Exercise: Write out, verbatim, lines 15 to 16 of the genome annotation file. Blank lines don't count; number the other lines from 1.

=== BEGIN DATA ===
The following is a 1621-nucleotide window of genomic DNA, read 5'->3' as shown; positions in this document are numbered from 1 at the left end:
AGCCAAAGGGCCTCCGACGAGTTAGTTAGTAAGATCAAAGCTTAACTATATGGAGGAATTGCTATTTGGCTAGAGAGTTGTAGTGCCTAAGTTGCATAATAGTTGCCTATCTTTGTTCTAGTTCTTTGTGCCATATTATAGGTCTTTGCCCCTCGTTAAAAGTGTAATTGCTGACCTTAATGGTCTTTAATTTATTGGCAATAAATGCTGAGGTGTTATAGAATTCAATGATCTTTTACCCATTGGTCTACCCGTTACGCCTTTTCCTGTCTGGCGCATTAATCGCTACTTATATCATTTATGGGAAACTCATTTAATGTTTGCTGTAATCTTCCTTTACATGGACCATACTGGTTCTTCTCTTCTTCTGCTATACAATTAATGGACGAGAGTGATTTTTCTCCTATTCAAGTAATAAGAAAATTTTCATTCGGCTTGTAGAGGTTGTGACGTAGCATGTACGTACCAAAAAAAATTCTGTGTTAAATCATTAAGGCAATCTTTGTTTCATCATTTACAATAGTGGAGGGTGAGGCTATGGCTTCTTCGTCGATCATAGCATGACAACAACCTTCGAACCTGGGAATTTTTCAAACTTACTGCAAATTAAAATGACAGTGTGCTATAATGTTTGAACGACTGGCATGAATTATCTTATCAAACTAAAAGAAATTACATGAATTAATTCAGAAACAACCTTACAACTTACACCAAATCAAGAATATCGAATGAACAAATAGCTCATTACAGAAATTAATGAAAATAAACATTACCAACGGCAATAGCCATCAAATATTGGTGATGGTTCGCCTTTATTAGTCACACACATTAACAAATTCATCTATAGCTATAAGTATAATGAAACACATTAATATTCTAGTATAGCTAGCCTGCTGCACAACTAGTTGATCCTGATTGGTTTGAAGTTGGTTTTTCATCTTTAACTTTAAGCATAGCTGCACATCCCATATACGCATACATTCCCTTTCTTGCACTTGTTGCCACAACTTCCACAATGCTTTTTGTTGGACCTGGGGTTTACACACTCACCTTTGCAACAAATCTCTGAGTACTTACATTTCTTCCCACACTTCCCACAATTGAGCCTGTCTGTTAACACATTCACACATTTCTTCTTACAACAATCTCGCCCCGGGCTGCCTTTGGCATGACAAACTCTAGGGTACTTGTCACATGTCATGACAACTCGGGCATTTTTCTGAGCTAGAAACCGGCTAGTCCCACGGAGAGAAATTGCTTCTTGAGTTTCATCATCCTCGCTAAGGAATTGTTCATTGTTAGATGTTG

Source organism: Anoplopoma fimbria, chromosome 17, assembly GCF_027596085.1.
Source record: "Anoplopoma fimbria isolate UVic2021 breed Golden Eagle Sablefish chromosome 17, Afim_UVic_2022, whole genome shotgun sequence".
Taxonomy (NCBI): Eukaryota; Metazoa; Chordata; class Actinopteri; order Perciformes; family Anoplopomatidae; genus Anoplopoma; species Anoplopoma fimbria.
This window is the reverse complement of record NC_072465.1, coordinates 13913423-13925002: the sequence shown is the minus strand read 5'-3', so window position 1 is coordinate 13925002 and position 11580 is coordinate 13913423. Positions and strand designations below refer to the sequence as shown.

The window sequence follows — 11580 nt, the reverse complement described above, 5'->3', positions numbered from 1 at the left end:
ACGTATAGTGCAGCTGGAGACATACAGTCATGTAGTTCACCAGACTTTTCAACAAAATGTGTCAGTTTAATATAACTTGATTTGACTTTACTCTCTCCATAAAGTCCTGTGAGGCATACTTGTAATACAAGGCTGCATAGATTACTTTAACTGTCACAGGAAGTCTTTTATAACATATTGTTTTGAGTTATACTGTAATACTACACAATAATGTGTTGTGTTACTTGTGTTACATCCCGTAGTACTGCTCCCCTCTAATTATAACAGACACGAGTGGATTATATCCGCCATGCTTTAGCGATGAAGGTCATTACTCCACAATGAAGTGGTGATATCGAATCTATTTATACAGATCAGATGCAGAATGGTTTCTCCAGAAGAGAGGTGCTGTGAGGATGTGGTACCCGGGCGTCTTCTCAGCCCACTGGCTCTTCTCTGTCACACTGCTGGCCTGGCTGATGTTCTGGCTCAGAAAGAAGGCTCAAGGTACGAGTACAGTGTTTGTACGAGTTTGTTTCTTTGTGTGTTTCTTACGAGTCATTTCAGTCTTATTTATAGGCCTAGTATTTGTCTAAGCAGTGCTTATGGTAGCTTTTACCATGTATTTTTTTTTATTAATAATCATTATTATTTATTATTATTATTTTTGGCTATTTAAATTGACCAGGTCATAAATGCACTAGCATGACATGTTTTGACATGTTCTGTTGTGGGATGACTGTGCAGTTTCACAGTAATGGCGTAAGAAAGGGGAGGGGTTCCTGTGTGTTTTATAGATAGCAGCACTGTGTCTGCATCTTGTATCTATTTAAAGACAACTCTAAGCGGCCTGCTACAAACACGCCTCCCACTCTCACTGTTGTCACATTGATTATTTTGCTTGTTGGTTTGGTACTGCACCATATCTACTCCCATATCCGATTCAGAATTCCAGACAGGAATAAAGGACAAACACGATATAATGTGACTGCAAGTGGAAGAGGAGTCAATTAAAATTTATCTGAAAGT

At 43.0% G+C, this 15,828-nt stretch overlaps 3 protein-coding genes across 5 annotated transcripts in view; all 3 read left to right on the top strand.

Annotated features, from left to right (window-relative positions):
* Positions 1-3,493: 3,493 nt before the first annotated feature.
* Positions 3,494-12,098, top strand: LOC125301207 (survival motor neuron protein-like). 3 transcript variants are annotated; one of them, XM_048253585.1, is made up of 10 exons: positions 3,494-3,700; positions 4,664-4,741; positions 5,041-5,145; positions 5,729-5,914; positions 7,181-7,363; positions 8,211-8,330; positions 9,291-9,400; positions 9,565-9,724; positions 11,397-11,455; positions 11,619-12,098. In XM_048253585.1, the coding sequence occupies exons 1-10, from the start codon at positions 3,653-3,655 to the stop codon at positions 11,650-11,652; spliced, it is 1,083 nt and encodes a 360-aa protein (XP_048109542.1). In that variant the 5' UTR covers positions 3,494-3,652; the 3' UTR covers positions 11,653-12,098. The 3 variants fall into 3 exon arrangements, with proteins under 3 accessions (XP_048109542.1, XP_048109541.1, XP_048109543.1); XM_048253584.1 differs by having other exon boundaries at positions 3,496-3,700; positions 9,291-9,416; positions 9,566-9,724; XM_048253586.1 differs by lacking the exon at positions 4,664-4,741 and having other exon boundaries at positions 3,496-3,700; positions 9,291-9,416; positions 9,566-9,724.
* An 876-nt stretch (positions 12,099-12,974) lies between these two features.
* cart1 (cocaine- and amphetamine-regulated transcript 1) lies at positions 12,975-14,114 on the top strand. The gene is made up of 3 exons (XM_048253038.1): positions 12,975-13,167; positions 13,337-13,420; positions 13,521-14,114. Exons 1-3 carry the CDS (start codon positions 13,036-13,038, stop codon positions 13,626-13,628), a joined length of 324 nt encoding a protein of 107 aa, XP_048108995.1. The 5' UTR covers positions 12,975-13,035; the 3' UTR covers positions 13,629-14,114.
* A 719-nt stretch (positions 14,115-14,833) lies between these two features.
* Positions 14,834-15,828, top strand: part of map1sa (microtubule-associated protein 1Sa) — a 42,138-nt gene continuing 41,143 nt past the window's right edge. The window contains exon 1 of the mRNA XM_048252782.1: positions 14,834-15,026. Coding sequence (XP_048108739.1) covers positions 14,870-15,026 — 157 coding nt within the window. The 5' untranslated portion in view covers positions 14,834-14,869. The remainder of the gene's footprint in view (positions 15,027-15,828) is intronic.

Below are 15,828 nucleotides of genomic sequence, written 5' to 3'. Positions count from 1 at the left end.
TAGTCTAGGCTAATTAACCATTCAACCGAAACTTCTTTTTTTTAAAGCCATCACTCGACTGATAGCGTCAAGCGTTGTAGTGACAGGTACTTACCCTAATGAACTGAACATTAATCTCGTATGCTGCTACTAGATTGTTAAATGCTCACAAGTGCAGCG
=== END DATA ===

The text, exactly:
* A 719-nt stretch (positions 14,115-14,833) lies between these two features.
* Positions 14,834-15,828, top strand: part of map1sa (microtubule-associated protein 1Sa) — a 42,138-nt gene continuing 41,143 nt past the window's right edge. The window contains exon 1 of the mRNA XM_048252782.1: positions 14,834-15,026. Coding sequence (XP_048108739.1) covers positions 14,870-15,026 — 157 coding nt within the window. The 5' untranslated portion in view covers positions 14,834-14,869. The remainder of the gene's footprint in view (positions 15,027-15,828) is intronic.